The Seder service, and the reciting of the Haggadah, have always been considered to be directed particularly towards the children: “And you shall relate to your son on that day” (Shemot 13:8). Many of our customs at the Seder table were intended specifically to capture the attention of the child. And the different kinds of education which are needed by different personalities are illustrated in the passage in the Haggadah which tells of the four kinds of son, the wise, the wicked, the simple and the one who does not know how to ask. But there is a fifth, and far more problematic, son. There is a good reason why he is not mentioned explicitly in the Haggadah. For he is the absent son.

…While the “four sons” differ from one another in their reaction to the Seder service, they have one thing in common. They are all present. Even the so-called “wicked” son is there, taking an active, if dissenting, interest in what is going on in Jewish life around him. This, at least, justifies the hope that one day he will become “wise,” and that all Jewish children attending the Seder will become conscientious and committed Jews.

Unfortunately there is, in our time, another kind of Jewish child: The child who is conspicuous by his absence, who has no interest whatever in Torah and Mitzvot, who is not even aware of the Seder and the miracles it recalls.

This is a grave challenge, which should command our attention long before Pesach and the Seder-night. For no Jewish child should be forgotten and given up. We must make every effort to save the lost child, and bring him to the Seder table. Determined to do so, and driven by a deep sense of compassion and responsibility, we need have no fear of failure.

To remedy any situation, we must discover its origins.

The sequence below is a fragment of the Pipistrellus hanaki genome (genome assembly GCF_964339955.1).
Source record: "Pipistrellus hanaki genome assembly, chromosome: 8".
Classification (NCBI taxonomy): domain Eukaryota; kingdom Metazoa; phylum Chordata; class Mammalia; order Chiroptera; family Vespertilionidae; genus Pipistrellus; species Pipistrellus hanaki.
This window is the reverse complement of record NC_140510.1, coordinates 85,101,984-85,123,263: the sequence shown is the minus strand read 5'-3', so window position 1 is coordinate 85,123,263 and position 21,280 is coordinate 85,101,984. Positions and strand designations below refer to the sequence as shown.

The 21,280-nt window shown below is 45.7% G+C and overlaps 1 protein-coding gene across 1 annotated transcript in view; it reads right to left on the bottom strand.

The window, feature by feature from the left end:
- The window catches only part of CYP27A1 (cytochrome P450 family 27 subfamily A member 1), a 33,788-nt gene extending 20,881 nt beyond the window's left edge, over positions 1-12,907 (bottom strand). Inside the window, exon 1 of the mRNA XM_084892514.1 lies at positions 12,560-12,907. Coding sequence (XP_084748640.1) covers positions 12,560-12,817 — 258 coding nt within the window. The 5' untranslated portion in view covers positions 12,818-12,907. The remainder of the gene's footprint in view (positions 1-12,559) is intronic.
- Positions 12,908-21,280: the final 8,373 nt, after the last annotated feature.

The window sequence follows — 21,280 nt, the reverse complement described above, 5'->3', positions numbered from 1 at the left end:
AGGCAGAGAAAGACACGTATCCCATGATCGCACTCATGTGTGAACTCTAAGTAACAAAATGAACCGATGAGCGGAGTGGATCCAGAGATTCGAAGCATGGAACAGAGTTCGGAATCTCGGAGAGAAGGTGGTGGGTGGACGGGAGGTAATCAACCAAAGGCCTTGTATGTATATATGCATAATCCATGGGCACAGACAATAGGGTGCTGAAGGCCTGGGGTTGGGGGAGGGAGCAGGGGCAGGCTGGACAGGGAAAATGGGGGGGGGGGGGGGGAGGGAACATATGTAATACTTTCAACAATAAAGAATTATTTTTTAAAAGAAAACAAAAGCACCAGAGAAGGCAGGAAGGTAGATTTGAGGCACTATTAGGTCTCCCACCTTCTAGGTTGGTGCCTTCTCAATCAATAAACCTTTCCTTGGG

In this case, they lie in a mistaken analysis of their situation on the part of some immigrants arriving in a new and strange environment. Finding themselves a small minority, and encountering the inevitable difficulties of resettlement, some parents had the idea, which they communicated to their children, that assimilation was the solution. But in their efforts to abandon the Jewish way of life, they created a spiritual conflict within themselves. They were determined that their children should be spared the tension of divided loyalties; and to rationalize their desertion of their Jewish heritage they convinced themselves and their children that the life of Torah and Mitzvot did not fit their new surroundings. They looked for, and therefore “found,” faults with the Jewish way of life, while everything in the non-Jewish environment seemed attractive and good.

By this attitude, the parents hoped to ensure their children’s survival in the new environment. But what kind of survival was it to be, if the soul was sacrificed for the material benefits of the world?

And what they thought was an “escape into freedom” turned out, in the final analysis, to be an escape into slavish imitation, which tended to be so marked by caricature and a sense of insecurity as to command little respect from that younger generation that it was intended for….

The festival of Pesach and the deliverance that it commemorates, are timely reminders that Jewish survival does not rest in imitation of the non-Jewish environment, but in fidelity to our traditions and our religious vocation.

Our ancestors in Egypt were a small minority, and they lived in the most difficult circumstances. But, as the Rabbis tell us, they retained their identity as Jews, preserved their uniqueness, and kept up their traditions without anxiety or shame. It was this that made their survival certain, and assured their liberation from all forms of tyranny, physical and spiritual….

There is no room for hopelessness in Jewish life, and no Jew should ever be given up as a lost cause. Through compassion and fellow-love (Ahavat Yisroel) even a “lost” generation can be brought back to the love of G‑d (Ahavat HaShem) and love of the Torah (Ahavat HaTorah); not only to be included in the community of the “four sons” but to belong in time to the rank of the “wise” son….

May the gathering of these “lost tribes of Israel” to the Seder table hasten the true and complete redemption of our people, through the coming of the Messiah speedily in our time.

(Source: Letter, 11th Nissan, 5717; Vol. 15 pp. 33-37)